18 September, 2020

Try This to Improve Your Team’s Flow of Ideas

  • By Team SP
Kraft Macaroni and Cheese is an easy-to-fix lunch or dinner. In August 2020, Kraft put the same ingredients into a new cardboard box and rebranded Kraft Macaroni and Cheese as a breakfast food (Wida, 2020). Is that a “good” idea or a “bad” idea?

We would call it an adaptive idea but not a creative one.

Today we will discuss the management of adaptive and creative in in-person and virtual team settings What Gets Verbalized in Team Meetings? The purpose of team brainstorming is to openly discuss all types of ideas at first. At a later stage, the team will sort out ideas. During brainstorming, however, there may be some ideas that team members decide not to share with colleagues. What are those ideas not shared? This was the focus of Stanford University psychologist Justin Berg’s research. (2019). Berg conducted five experiments in which participants tackled novel technology projects. These projects included devising an innovative piece of fitness equipment or a mechanism to keep people from falling asleep in self-driving cars. Participants were asked to come up with three initial solutions and then rank those solutions from most to least promising. Berg then asked a group of experts to rate participants’ ideas.

Berg found that when participants spent little time developing their ideas, their predicted rankings were statistically like the rankings of experts. In other words, going with your gut feel may be a good idea. When participants spent more time fleshing out their ideas, however, the idea that ranked second-best often finished highest among the experts. And the top idea most frequently verbalized was not ranked as highly.

Adaptive versus Creative Ideas. In business settings, Berg found that adaptive ideas tended to be the most verbalized. Adapative ideas are often minor variations of proven ideas. Introducing Macaroni and Cheese as a breakfast food is a classic adaptive idea. Adaptive ideas have virtues that are more apparent. It is easy to visualize the concrete steps necessary for completion. Adaptive ideas are not necessarily creative. Creative ideas are more conceptual. Implementation steps are more difficult to articulate. Creative ideas may or may not be as obviously beneficial. An example of a creative idea was Netflix’ decision to abandon its core distribution channel of providing DVDs by mail. It would pioneer creation of technology to download movies directly into computers. The important implication of Berg’s research is that employees may keep quiet about creative Ideas because they know adaptive Ideas will find greater initial appreciation. Implications: The SVP of Global Digital Marketing at a Fortune 1000 company gave these reactions to the research findings: “There is a place for both adaptive and creative ideas. We recently implemented ideas for virtual customer engagement. It is an adaptive Idea that only permits us to live to fight another day. article continues after advertisement “We need more creative ideas to be sustainable and scalable towards our digital omnichannel transformation.” Suggestions for Leadership: When engaging in brainstorming, ask participants to come up with BOTH adaptive and creative ideas. Do not pit one against the other. Put them into separate categories. Select the best idea from each category. Move first in getting funds for the adaptive idea, since it will be the easiest to sell up the corporate hierarchy. While you implement the adaptive idea, have the team spend time fleshing out the best creative idea. Management coach and Board Chair John Ela (2020) argues that both types of ideas should be given equal respect.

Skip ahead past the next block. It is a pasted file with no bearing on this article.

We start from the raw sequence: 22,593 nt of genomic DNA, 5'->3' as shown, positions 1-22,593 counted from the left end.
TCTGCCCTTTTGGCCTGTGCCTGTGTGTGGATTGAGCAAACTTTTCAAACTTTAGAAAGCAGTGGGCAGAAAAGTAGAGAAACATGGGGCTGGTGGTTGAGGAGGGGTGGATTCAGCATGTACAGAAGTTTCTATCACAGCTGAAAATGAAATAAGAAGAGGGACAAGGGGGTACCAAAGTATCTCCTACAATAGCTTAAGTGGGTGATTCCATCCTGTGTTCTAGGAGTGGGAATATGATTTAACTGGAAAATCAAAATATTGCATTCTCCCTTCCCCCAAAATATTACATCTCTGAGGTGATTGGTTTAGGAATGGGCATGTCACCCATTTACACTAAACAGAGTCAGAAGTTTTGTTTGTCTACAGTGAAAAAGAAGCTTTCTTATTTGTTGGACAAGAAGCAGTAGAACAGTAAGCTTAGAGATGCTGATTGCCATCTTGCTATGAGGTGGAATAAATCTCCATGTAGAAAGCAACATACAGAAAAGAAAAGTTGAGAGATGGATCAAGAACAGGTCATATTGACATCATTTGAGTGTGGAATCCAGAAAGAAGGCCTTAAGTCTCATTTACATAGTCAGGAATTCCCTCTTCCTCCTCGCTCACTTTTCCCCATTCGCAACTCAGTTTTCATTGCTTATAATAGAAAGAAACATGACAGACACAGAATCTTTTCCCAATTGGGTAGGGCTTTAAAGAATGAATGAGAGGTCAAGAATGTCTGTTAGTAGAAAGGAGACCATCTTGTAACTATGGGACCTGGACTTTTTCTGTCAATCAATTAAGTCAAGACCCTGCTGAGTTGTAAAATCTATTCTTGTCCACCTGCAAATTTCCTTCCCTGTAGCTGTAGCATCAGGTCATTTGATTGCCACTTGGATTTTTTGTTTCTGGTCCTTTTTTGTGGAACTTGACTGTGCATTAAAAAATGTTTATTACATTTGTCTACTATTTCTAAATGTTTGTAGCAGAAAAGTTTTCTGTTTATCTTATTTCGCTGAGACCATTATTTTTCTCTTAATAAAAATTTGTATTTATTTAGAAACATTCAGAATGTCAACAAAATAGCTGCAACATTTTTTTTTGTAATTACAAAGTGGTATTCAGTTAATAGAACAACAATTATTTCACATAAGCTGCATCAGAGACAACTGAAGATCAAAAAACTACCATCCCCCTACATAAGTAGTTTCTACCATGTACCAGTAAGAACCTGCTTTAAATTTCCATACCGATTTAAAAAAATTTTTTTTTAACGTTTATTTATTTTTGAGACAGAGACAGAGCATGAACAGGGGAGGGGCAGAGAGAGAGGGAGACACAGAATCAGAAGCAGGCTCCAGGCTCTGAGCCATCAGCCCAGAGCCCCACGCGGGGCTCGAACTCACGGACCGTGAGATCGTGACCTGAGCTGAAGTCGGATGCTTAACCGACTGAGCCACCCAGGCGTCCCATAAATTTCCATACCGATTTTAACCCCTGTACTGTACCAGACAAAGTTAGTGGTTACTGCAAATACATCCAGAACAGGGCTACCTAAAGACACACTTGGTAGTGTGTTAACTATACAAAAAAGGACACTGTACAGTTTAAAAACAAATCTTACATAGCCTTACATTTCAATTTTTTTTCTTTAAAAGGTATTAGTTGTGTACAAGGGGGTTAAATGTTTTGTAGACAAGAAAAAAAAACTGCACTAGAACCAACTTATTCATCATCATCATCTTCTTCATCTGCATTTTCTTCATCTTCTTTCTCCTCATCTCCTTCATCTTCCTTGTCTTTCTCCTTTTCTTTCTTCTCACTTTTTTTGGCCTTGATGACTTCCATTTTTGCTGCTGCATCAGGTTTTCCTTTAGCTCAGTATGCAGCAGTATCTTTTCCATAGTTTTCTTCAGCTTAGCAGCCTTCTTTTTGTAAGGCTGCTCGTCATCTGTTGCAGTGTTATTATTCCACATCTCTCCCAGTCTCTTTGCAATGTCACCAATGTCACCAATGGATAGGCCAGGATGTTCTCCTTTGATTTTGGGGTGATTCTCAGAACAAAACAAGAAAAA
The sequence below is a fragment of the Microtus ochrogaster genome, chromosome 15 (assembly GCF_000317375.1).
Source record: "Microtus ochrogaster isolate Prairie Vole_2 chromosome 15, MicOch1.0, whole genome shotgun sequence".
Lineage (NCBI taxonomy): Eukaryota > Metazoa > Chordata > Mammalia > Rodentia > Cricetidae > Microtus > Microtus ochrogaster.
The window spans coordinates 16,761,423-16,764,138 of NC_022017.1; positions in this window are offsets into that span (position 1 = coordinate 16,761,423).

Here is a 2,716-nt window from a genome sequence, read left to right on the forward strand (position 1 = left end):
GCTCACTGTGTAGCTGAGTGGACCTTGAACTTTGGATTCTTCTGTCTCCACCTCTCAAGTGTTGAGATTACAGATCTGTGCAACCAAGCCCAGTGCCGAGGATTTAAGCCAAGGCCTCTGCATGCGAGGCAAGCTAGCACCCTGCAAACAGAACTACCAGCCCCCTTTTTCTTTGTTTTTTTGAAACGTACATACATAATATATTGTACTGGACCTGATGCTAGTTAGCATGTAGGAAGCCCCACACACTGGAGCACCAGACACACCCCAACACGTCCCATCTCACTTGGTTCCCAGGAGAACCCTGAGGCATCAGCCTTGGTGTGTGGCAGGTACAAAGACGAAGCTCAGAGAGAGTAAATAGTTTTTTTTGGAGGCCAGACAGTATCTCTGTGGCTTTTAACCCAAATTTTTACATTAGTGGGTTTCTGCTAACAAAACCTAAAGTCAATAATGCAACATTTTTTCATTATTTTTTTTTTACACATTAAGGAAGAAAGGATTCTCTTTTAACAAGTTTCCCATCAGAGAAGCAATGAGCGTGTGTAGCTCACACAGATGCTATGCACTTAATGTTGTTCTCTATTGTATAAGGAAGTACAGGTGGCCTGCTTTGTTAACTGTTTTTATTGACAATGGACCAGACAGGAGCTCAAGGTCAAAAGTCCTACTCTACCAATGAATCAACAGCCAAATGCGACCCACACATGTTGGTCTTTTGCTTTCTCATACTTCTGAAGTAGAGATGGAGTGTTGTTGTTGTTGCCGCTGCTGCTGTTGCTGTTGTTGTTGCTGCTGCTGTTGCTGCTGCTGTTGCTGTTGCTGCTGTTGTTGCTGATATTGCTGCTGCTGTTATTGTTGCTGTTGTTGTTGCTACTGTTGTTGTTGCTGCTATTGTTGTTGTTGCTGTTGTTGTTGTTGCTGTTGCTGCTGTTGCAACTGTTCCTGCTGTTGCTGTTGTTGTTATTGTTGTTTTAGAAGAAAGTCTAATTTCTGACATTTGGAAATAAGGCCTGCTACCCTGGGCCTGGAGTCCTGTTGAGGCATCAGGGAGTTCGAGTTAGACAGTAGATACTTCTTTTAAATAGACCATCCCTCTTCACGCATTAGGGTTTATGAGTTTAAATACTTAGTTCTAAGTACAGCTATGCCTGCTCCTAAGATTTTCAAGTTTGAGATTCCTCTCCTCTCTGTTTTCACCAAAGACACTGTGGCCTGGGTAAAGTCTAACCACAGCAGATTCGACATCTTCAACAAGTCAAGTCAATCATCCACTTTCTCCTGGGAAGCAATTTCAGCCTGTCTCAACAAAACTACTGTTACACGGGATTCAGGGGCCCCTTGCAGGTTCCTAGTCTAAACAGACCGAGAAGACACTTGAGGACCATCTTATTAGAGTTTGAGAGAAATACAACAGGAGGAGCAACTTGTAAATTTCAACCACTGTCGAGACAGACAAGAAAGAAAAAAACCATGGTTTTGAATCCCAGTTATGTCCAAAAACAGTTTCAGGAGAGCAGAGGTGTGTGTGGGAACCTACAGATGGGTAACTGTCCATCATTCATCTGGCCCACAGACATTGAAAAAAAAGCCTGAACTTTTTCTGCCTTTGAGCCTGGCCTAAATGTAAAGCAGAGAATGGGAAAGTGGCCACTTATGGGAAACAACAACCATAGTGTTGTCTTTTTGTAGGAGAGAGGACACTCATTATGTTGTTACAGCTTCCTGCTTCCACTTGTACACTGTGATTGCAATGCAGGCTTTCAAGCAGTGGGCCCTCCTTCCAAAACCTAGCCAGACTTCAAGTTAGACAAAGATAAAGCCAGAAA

Conclusions When asking your team to brainstorm, the team may be biased toward generating adaptive ideas while remaining silent with creative thoughts. Ask team members to submit both types of ideas but place them in separate categories. When conducting team meetings online, it is important that the leader structure discussions by first focusing on adaptive and then focusing on creative. The framework of online conversations tends to make it difficult for shy people to “raise their hand” and contradict the loudest voices. Don’t place your trust in online team dynamics. Place your trust in structure. Our VP colleague writes, “This leadership issue has particular relevance in these COVID-19 pandemic times. Thinking out of the box may be required for long-term organizational survival, yet there are so many financial and emotional pressures to focus on next quarter.”

Source: Psychology today:

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